It’s been just under three weeks since we began our home-education journey, and it’s been highly unpredictable, unnerving, and liberating, all at the same time. Many of the plans I initially had have gone out of the window: I have bought notepads, art materials (used these at least), Kumon books; printed off addition sheets and nearly went as far as planning a timetable. But the more I research and talk to people I’m discovering my true beliefs with regard to education: children, as spiritual beings, have their own unique destiny, and therefore, an autonomous education seems to give them the best chance of fulfilling their potential. However, the parent needs to be aware of their child’s interests and talents as they surface and seek out opportunities to nurture them. When the parent is acting in this vein they can say hand on heart that they were acting purely in the child’s best interest and not attempting to push the child into an activity for their own purposes. If the child refuses to participate in an activity, they should not be forced . And likewise, if a child does an activity and no longer wishes to attend they should not be coerced into continuing.
Going against the grain
In my experience, going against the grain reaps its own rewards later on. When Kai was in year 2 his teacher stated point blank ( with Kai right behind her) that his reading level was one of the lowest in the class and that I needed to read with him every day if I wanted things to improve. I was heartbroken, as any parent would be to hear that their child is struggling, but more so that he had to hear this damning indictment from someone he liked and respected. At home I went into a total panic: I searched for books for Kai to read and got him to choose one to read at bedtime. He simply looked at me with the expression, “hell no!” I realised at that point how ridiculous I was being and quickly scraped the idea. Instead, I decided to read to him every evening (more consistently than previously). We read many of Grimm’s Fairy Tales, Wind in the Willows, Hans Christian Andersen, Aesop’s Fables, and many more. While I was reading one of the Tin Tin books, Kai asked if he could read one of the captions; this was his first small step at reading, and from here he began to read a little bit more each day. Until eventually he was reading by himself, with absolutely no coercion. Before Kai left school his teacher said that he was on the best readers in his class. While it was nice for his teacher to recognise his passion for reading, this did not mean much to us as we know things can quite easily go the other way. What is of great significance here is that my son, who is now a prolific reader, has found the joy of reading for the love it, rather than for any external reward.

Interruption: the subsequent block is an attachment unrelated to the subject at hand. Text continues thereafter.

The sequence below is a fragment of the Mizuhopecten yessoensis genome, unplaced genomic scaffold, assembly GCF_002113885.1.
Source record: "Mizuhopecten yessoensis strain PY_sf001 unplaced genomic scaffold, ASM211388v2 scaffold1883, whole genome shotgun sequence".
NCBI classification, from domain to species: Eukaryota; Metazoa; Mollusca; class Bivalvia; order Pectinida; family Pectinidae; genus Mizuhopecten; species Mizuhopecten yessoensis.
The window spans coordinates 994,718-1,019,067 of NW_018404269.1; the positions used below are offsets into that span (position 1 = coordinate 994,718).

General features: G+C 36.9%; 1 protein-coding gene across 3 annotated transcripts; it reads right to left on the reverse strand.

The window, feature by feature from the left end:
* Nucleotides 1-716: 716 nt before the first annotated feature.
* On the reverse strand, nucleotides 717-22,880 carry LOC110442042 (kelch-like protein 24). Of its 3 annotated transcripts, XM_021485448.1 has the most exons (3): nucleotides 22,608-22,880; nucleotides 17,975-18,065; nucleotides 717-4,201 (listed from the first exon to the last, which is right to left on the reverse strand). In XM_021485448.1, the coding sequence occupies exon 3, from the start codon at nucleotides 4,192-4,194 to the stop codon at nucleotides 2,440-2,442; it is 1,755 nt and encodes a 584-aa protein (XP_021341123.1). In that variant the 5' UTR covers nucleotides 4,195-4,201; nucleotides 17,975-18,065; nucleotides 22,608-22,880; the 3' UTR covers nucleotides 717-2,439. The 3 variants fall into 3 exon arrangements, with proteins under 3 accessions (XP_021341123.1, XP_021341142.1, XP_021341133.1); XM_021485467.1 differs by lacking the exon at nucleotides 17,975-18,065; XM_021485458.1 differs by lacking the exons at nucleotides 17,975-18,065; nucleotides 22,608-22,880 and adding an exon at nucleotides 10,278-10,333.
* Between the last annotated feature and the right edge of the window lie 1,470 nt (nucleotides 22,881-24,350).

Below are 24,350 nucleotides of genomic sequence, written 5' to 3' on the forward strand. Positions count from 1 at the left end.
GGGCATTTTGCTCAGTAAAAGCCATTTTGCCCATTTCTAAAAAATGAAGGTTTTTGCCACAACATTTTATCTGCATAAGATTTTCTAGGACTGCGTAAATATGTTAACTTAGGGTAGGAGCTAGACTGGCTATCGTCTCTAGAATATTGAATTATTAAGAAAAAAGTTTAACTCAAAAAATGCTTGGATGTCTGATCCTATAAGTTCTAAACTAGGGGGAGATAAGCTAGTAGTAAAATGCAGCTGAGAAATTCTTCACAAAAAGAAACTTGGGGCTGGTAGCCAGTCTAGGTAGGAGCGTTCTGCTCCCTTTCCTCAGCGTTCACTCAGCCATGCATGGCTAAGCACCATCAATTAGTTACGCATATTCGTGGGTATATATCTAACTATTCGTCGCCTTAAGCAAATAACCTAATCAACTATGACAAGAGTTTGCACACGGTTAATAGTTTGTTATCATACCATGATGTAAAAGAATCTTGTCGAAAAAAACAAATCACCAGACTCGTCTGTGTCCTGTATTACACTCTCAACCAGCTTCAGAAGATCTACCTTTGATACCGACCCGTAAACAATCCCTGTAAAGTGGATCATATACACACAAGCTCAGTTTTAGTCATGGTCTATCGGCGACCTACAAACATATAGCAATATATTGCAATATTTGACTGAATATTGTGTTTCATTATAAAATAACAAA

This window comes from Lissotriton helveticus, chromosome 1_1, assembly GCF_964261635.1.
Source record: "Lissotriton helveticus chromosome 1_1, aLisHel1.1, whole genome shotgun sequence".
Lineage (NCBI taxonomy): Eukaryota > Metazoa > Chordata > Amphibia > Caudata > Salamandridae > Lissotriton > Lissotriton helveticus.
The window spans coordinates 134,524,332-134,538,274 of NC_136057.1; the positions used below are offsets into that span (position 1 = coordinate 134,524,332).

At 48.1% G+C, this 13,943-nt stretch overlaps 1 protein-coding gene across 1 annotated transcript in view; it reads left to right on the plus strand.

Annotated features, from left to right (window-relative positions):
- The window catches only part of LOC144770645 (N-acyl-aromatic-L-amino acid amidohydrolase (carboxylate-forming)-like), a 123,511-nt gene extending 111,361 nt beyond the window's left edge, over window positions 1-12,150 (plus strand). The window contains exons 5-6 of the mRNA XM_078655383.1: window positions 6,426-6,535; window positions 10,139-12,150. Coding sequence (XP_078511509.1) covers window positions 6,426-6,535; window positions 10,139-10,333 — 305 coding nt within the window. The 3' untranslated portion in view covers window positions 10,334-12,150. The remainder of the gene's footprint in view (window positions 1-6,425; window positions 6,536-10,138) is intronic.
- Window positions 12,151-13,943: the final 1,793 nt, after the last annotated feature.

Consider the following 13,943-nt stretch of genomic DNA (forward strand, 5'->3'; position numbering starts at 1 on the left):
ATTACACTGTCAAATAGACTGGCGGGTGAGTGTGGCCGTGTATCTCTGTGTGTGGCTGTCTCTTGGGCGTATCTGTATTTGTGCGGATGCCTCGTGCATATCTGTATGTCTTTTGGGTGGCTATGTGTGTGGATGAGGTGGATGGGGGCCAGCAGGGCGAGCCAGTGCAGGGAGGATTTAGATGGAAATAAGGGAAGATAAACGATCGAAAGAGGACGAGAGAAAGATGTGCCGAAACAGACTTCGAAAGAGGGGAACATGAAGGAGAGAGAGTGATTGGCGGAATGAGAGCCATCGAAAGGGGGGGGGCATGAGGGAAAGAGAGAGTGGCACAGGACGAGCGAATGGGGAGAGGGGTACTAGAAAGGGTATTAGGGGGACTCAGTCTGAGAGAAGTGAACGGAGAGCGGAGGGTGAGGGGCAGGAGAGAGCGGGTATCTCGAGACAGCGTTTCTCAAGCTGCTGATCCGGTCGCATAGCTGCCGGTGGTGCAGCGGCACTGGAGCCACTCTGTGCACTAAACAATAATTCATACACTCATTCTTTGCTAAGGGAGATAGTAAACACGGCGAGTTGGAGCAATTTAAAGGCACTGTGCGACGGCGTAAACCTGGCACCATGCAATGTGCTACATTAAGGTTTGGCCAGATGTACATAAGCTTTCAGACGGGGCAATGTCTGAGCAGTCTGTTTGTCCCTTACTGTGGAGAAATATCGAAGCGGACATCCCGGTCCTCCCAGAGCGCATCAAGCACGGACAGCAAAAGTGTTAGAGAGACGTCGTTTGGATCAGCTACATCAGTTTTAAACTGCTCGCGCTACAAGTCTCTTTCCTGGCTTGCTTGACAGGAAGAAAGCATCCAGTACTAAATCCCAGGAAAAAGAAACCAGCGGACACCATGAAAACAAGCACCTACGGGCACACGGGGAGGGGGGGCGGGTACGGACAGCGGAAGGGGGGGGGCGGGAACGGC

Trust the process
In spite of this, I am I still find myself asking him, “What have you done today that’s educational?” “Ok, you played with your lego for 2 hours and did some reading.” But we don’t have anything to show for it. At this point, I come back to myself and realise the complete folly of my thought processes. It’s my conditioned self, rearing its ugly head again. Ok, so we don’t have pages of maths or any written work for that matter. But he is getting to experience the world first-hand and asking lots of questions. And because he no longer has to compete with 29 other children for attention he gets instant feedback. For example, on our way to mile end skatepark (on a Monday) he asked me if the moon was waxing or waning (?!?), and then said, it’s really just spinning and we simply can’t see bits of it because of it’s position as it spins. Later, still intrigued by the moon, he wanted to understand how the moon seemed to constantly shift, relative to our position. When we got home we did some research on the moon’s phases and learnt all about waxing and waning, which I found quite interesting, too. We then had a discussion about how long it would take to go from a new moon to a full moon (14 days or so) and from there we worked out that each phase of the moon lasts about 3 to 3.5 days. Following on from this we have created a moon calendar to record the moon phase on each day for a month.
This is a completely different approach to education than many of us are used to, and I have found at times that there is much inner resistance. But slowly I’m coming to trust that the process works, as long as I don’t interfere. It’s far better to just to go with the flow and be alert to opportunities to help.